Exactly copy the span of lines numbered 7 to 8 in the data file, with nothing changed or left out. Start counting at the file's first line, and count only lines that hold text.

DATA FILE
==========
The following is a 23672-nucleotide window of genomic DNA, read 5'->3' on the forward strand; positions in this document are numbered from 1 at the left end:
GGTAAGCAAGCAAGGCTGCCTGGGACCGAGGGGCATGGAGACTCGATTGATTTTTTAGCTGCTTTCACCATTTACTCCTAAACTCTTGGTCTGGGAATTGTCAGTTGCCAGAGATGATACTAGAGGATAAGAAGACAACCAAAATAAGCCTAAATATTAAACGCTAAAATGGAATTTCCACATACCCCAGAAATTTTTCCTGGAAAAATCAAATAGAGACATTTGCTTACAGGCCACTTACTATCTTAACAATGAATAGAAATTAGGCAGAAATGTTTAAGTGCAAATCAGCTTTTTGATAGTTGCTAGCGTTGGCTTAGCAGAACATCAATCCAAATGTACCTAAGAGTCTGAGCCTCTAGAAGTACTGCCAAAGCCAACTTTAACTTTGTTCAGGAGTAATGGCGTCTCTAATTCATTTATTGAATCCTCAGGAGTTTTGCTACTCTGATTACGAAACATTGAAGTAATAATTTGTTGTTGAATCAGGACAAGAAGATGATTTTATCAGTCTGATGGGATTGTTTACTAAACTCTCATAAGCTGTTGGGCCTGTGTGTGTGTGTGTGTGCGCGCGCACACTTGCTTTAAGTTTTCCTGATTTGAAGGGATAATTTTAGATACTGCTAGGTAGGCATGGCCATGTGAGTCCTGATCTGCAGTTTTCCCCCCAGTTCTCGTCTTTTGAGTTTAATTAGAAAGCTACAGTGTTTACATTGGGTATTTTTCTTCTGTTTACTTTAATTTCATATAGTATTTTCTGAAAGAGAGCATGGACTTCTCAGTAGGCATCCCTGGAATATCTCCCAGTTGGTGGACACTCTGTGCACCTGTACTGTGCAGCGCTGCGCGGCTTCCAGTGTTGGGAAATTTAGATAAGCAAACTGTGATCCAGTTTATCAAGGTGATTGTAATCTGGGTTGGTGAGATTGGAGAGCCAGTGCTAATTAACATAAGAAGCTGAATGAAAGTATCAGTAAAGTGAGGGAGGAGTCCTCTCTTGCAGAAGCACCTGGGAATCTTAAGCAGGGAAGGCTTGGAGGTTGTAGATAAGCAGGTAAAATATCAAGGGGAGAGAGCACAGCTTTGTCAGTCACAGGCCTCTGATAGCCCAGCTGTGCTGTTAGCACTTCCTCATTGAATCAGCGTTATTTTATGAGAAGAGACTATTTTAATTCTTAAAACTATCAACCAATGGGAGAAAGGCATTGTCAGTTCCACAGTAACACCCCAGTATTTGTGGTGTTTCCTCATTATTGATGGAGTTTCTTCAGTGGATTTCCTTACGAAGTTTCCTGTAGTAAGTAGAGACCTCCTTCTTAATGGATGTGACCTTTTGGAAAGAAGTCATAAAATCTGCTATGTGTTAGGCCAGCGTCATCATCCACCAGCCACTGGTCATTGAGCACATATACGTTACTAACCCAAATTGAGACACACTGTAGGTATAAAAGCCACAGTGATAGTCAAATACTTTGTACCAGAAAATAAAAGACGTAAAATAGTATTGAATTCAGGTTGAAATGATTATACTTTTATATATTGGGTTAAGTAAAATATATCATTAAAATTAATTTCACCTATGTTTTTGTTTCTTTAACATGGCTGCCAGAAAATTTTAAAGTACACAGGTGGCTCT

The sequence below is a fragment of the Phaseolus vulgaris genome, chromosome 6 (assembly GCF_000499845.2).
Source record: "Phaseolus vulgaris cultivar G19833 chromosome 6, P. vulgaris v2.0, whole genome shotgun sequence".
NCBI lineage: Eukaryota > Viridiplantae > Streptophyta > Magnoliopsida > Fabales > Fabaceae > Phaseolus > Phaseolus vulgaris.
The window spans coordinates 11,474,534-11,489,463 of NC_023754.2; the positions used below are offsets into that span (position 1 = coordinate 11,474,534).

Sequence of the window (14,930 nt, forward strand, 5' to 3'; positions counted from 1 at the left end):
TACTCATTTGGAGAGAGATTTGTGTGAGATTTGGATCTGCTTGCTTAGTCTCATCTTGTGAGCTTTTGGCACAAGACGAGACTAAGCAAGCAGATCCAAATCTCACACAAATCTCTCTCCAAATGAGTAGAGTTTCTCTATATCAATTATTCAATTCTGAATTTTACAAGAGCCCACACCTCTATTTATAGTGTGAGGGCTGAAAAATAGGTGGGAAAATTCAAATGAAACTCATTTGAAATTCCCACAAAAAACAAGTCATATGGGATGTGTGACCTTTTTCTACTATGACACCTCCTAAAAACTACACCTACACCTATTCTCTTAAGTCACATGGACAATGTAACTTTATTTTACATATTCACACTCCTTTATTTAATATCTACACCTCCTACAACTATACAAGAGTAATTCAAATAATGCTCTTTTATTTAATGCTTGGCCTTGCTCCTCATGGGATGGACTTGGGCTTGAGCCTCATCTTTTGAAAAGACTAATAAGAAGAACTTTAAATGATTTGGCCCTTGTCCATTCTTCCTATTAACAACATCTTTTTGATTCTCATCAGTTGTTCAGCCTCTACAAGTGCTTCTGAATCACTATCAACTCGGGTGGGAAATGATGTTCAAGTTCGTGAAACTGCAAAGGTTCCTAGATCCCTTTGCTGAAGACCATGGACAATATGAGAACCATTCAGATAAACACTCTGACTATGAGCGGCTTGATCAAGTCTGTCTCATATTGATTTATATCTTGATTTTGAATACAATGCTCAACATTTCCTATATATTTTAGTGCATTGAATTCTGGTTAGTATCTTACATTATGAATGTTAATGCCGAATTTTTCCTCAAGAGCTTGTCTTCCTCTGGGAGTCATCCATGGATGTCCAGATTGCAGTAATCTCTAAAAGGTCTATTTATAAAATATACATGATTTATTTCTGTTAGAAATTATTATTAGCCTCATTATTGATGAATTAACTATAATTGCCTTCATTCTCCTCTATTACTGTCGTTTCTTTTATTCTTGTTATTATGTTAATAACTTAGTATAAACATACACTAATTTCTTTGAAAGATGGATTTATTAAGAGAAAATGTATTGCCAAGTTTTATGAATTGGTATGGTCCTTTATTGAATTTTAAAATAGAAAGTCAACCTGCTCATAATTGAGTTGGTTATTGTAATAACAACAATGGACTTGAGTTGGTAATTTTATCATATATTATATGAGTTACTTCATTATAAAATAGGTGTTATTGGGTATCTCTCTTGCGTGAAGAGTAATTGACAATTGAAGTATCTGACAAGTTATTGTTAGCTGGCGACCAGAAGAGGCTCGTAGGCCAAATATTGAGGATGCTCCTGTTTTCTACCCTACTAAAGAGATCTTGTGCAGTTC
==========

Sequence of the window (14,930 nt, forward strand, 5' to 3'; positions counted from 1 at the left end):
TACTCATTTGGAGAGAGATTTGTGTGAGATTTGGATCTGCTTGCTTAGTCTCATCTTGTGAGCTTTTGGCACAAGACGAGACTAAGCAAGCAGATCCAAATCTCACACAAATCTCTCTCCAAATGAGTAGAGTTTCTCTATATCAATTATTCAATTCTGAATTTTACAAGAGCCCACACCTCTATTTATAGTGTGAGGGCTGAAAAATAGGTGGGAAAATTCAAATGAAACTCATTTGAAATTCCCACAAAAAACAAGTCATATGGGATGTGTGACCTTTTTCTACTATGACACCTCCTAAAAACTACACCTACACCTATTCTCTTAAGTCACATGGACAATGTAACTTTATTTTACATATTCACACTCCTTTATTTAATATCTACACCTCCTACAACTATACAAGAGTAATTCAAATAATGCTCTTTTATTTAATGCTTGGCCTTGCTCCTCATGGGATGGACTTGGGCTTGAGCCTCATCTTTTGAAAAGACTAATAAGAAGAACTTTAAATGATTTGGCCCTTGTCCATTCTTCCTATTAACAACATCTTTTTGATTCTCATCAGTTGTTCAGCCTCTACAAGTGCTTCTGAATCACTATCAACTCGGGTGGGAAATGATGTTCAAGTTCGTGAAACTGCAAAGGTTCCTAGATCCCTTTGCTGAAGACCATGGACAATATGAGAACCATTCAGATAAACACTCTGACTATGAGCGGCTTGATCAAGTCTGTCTCATATTGATTTATATCTTGATTTTGAATACAATGCTCAACATTTCCTATATATTTTAGTGCATTGAATTCTGGTTAGTATCTTACATTATGAATGTTAATGCCGAATTTTTCCTCAAGAGCTTGTCTTCCTCTGGGAGTCATCCATGGATGTCCAGATTGCAGTAATCTCTAAAAGGTCTATTTATAAAATATACATGATTTATTTCTGTTAGAAATTATTATTAGCCTCATTATTGATGAATTAACTATAATTGCCTTCATTCTCCTCTATTACTGTCGTTTCTTTTATTCTTGTTATTATGTTAATAACTTAGTATAAACATACACTAATTTCTTTGAAAGATGGATTTATTAAGAGAAAATGTATTGCCAAGTTTTATGAATTGGTATGGTCCTTTATTGAATTTTAAAATAGAAAGTCAACCTGCTCATAATTGAGTTGGTTATTGTAATAACAACAATGGACTTGAGTTGGTAATTTTATCATATATTATATGAGTTACTTCATTATAAAATAGGTGTTATTGGGTATCTCTCTTGCGTGAAGAGTAATTGACAATTGAAGTATCTGACAAGTTATTGTTAGCTGGCGACCAGAAGAGGCTCGTAGGCCAAATATTGAGGATGCTCCTGTTTTCTACCCTACTAAAGAGATCTTGTGCAGTTC